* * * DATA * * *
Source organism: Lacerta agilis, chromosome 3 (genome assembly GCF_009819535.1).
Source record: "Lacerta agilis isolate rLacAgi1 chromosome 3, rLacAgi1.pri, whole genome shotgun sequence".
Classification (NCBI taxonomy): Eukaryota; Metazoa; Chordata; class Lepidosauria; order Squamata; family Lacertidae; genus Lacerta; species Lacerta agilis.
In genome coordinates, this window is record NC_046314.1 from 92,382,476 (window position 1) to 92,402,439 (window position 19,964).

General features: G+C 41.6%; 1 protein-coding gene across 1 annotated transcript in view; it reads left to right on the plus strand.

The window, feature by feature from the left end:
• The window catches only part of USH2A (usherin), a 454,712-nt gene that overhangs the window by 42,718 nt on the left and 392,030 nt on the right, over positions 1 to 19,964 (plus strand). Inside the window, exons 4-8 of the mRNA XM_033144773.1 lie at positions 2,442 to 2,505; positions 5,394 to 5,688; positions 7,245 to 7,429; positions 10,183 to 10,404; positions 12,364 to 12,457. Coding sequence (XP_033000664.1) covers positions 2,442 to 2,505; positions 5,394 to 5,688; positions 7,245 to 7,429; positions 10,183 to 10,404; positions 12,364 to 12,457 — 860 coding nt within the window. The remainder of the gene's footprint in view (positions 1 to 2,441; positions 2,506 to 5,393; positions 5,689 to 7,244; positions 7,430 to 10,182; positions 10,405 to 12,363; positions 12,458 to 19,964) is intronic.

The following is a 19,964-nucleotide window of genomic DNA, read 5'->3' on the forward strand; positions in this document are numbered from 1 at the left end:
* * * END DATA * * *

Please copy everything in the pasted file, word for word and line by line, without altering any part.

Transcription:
Source organism: Lacerta agilis, chromosome 3 (genome assembly GCF_009819535.1).
Source record: "Lacerta agilis isolate rLacAgi1 chromosome 3, rLacAgi1.pri, whole genome shotgun sequence".
Classification (NCBI taxonomy): Eukaryota; Metazoa; Chordata; class Lepidosauria; order Squamata; family Lacertidae; genus Lacerta; species Lacerta agilis.
In genome coordinates, this window is record NC_046314.1 from 92,382,476 (window position 1) to 92,402,439 (window position 19,964).

General features: G+C 41.6%; 1 protein-coding gene across 1 annotated transcript in view; it reads left to right on the plus strand.

The window, feature by feature from the left end:
• The window catches only part of USH2A (usherin), a 454,712-nt gene that overhangs the window by 42,718 nt on the left and 392,030 nt on the right, over positions 1 to 19,964 (plus strand). Inside the window, exons 4-8 of the mRNA XM_033144773.1 lie at positions 2,442 to 2,505; positions 5,394 to 5,688; positions 7,245 to 7,429; positions 10,183 to 10,404; positions 12,364 to 12,457. Coding sequence (XP_033000664.1) covers positions 2,442 to 2,505; positions 5,394 to 5,688; positions 7,245 to 7,429; positions 10,183 to 10,404; positions 12,364 to 12,457 — 860 coding nt within the window. The remainder of the gene's footprint in view (positions 1 to 2,441; positions 2,506 to 5,393; positions 5,689 to 7,244; positions 7,430 to 10,182; positions 10,405 to 12,363; positions 12,458 to 19,964) is intronic.

The following is a 19,964-nucleotide window of genomic DNA, read 5'->3' on the forward strand; positions in this document are numbered from 1 at the left end: